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Queens Chronicle

Letters to the Editor

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Posted: Thursday, December 29, 2011 12:00 pm

A cat left to die

Dear Editor:

To the person who abandoned their white cat in its carrier in Key Food’s parking lot on Lefferts Boulevard On Dec. 19:

Did you think the blanket you put in the carrier would keep it from freezing to death? Did you think the bowl of whatever that was in there would keep it from starving? Did you think by leaving it in a dark area of a parking lot that someone could see it? Did you think that a tiny dark cat carrier would protect it from getting killed by a car?

Did you think that this was your only option to rid yourself of a pet, rather than trying to adopt it out, ask for help or just hand it to someone? All of the above would’ve been better than what you did. That cat trusted in you, with its life in your hands, and what did you do? What were you thinking? Obviously not whether the cat lived or died!

Well, I am sure you are relieved that it is gone now, but how do you sleep? Do you have a conscience? Are you thinking about what you did? Does it haunt you in the least? Do you hear the cat screaming the way others did that day? Well, there is a God and as some people believe, karma. What if someone did that to you, leaving you trapped, helpless in the elements, facing starvation and the inevitable?

Did you know what you did is against the law and you will be arrested, facing serious charges by the ASPCA patrol when found? No, they do not take something like this lightly and they will take you away in handcuffs to determine your punishment.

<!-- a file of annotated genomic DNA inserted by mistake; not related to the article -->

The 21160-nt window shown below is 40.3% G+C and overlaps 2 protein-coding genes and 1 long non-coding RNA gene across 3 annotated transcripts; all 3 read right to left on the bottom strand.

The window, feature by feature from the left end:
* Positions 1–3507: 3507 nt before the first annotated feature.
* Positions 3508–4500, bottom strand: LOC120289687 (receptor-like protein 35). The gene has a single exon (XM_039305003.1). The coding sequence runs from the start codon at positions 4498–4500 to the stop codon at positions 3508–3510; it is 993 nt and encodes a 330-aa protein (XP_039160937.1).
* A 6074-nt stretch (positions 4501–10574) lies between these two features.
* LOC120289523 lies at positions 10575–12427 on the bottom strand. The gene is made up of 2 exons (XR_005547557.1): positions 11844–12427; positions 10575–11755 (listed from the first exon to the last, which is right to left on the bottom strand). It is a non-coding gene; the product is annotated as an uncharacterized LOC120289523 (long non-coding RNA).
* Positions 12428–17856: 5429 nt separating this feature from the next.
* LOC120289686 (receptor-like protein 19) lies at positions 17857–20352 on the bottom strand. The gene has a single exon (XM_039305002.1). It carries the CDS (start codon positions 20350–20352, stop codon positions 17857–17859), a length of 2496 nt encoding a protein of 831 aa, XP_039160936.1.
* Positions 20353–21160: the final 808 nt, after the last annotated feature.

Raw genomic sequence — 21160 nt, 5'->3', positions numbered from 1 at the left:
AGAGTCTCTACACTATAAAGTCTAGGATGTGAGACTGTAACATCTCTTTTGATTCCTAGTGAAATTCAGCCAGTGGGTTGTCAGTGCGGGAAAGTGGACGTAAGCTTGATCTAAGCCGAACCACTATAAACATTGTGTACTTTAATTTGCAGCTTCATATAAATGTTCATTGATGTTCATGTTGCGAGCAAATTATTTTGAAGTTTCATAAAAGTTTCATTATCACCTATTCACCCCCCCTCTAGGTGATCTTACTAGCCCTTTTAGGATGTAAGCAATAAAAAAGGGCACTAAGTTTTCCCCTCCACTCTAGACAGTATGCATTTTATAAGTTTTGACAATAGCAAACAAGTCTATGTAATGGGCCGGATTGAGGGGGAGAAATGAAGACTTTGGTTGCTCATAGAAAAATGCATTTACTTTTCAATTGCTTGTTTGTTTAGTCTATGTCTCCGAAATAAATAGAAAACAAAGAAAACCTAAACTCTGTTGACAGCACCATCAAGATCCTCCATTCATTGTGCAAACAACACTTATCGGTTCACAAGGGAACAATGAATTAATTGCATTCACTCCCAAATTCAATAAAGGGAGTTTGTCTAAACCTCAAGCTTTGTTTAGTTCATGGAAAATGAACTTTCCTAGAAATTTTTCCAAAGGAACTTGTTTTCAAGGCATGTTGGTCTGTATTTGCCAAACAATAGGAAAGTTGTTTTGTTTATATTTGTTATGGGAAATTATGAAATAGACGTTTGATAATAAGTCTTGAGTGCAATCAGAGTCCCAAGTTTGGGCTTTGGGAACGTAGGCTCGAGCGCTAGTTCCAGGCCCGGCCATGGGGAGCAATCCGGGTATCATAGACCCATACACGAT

As they say, what goes around, comes around, so when you’re in a similar situation in the near future, or when things are going wrong in your life, keep this in mind and remember what you did to this poor cat! Some of us have been in the position before, myself included of finding an animal and trying to find homes for them, which is difficult. You persevere until one is found. I know times are hard but there is still no excuse for what was done.

If anyone knows of anyone who supposedly “lost” or is missing a cat on Dec. 19, please make them aware of this post.

Most people who have pets keep them for life, making them family. They are not taken in and disposed of in this fashion. They aren’t garbage. If someone is not an animal person, no problem, but they should not have one in the first place. For those who are, they give unconditional love, rely on and trust in us whole heartedly. To do this, was a real sin and we the people have to be their voice, to spread awareness of the cruelty that goes on, such as an incident like this. They need our help more than ever!

Merry Christmas and Happy Holidays to all, including all animals, creatures and all life! Let’s all do what we can to make it a better world for all in this coming New Year!

J. Klein

Richmond Hill

Don’t blame the meter

Dear Editor:

The article “Fighting the city over a spike in water bills” (Dec. 22, multiple editions) is a good reminder as to why it is so critical to use DEP’s new customer service resources. We are absolutely committed to providing our customers with high-quality, transparent and efficient customer service.

As was the case with the two customers mentioned in the article, we take all requests to review the accuracy of a water and sewer bill seriously. However, in these instances, the disputes are without merit.